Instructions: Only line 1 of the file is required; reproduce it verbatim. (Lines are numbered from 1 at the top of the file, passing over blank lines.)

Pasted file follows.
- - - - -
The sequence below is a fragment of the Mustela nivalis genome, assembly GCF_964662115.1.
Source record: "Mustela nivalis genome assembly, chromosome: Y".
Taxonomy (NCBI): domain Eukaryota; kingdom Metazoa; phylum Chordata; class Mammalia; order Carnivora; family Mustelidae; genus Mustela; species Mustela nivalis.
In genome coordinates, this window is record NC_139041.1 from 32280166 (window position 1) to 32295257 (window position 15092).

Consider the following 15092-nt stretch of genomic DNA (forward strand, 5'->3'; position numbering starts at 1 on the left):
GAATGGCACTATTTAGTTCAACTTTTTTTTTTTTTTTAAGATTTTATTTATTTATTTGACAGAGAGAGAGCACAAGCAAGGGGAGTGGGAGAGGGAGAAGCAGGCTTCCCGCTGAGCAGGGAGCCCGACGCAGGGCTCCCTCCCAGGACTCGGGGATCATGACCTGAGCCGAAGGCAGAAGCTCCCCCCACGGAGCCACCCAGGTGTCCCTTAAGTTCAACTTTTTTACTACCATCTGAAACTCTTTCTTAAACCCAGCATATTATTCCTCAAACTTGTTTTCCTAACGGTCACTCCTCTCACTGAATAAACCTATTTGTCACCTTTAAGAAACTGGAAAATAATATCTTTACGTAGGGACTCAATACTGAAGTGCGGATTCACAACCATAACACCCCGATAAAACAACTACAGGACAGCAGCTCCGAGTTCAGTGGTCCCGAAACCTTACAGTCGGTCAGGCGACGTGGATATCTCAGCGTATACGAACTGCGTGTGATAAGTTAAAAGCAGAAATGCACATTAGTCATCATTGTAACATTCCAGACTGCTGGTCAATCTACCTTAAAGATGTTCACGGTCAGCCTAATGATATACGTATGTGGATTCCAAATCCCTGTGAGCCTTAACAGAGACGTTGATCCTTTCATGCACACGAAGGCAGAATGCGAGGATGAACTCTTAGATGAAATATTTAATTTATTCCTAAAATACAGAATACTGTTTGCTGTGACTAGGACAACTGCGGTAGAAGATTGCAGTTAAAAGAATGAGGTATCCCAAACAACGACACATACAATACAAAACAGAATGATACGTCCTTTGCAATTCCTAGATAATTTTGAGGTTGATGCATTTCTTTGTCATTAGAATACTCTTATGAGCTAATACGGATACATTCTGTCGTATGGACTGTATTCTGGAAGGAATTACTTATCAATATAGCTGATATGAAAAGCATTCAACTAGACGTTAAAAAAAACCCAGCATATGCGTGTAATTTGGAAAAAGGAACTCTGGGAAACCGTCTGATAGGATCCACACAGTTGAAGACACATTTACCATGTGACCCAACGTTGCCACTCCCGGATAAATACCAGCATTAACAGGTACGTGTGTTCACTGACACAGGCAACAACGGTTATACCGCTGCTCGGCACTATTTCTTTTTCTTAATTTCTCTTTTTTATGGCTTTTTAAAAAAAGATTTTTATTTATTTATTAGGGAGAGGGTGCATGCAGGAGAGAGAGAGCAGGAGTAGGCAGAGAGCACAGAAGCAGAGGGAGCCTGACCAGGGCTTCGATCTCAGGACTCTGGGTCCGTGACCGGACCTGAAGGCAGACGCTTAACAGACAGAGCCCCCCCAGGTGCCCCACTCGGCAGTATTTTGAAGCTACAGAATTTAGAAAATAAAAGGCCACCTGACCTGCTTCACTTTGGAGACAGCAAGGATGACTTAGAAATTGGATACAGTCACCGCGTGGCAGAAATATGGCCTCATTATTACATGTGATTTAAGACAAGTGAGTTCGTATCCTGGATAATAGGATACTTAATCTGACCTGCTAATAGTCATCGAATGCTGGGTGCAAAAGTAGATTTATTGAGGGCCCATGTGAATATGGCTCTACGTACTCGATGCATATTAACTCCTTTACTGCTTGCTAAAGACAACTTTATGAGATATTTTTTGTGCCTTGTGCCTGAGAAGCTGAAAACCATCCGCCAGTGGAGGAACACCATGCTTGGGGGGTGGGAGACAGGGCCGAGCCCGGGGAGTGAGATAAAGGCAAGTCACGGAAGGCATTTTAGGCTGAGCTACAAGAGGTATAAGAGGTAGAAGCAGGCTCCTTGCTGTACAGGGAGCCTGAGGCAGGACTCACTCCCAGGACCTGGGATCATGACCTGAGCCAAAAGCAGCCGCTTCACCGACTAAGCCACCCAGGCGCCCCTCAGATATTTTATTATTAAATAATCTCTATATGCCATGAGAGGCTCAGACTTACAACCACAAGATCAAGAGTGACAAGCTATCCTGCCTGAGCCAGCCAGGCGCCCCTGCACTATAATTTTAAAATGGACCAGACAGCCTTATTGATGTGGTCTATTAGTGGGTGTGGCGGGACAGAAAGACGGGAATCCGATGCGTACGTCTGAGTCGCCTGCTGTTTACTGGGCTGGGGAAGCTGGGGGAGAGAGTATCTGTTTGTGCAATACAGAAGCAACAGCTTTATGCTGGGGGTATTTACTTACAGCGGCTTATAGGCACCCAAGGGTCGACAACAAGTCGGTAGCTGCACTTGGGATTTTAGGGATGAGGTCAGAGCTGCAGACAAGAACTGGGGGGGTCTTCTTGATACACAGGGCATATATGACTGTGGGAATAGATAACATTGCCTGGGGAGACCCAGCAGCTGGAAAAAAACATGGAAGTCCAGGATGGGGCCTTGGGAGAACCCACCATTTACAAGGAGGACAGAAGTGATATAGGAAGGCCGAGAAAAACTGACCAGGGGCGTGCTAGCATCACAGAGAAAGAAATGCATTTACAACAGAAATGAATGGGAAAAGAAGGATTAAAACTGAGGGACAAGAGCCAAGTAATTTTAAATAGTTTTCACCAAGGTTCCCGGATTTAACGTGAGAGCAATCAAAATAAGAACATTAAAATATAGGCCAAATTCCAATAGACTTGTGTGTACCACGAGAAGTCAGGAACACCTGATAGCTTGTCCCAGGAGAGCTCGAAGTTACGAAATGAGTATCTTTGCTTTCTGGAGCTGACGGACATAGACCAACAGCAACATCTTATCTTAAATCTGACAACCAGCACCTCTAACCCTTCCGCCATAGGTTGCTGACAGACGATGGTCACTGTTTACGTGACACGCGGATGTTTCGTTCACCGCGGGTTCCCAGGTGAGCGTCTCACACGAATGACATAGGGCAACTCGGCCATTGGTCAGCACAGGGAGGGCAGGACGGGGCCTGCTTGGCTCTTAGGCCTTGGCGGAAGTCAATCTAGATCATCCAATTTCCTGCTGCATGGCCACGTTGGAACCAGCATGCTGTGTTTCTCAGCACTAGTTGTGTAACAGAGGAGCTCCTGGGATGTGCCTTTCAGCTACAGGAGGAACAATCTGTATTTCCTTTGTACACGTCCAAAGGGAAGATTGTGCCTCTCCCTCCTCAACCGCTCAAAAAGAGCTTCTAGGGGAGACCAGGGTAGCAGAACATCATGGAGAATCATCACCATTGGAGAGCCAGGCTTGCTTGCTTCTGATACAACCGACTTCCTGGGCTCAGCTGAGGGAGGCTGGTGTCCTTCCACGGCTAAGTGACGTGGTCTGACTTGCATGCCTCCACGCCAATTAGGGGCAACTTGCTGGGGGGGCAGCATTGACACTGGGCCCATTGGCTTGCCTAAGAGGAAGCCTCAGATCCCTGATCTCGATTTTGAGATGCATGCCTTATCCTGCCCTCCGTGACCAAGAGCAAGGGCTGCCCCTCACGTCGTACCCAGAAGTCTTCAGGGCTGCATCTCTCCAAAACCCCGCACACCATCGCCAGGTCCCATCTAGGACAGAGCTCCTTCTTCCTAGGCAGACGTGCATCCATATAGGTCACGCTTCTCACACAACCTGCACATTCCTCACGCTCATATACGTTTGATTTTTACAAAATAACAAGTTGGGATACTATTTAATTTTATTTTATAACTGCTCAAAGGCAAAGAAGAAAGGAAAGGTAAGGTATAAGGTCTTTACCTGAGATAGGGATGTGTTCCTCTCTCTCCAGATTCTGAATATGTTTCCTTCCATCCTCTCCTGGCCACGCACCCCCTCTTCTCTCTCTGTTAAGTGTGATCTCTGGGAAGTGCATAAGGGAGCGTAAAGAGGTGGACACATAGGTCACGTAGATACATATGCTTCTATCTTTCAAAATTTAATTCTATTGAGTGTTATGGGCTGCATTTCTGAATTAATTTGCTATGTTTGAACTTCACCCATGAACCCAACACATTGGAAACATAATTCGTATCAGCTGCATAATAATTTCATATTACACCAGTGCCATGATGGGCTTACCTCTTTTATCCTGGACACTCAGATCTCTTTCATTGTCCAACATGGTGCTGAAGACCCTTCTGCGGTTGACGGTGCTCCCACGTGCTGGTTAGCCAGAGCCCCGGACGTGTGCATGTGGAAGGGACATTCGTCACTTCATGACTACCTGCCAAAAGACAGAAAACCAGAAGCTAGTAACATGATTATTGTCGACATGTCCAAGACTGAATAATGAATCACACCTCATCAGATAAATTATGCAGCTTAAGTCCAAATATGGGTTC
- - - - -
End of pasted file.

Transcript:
The sequence below is a fragment of the Mustela nivalis genome, assembly GCF_964662115.1.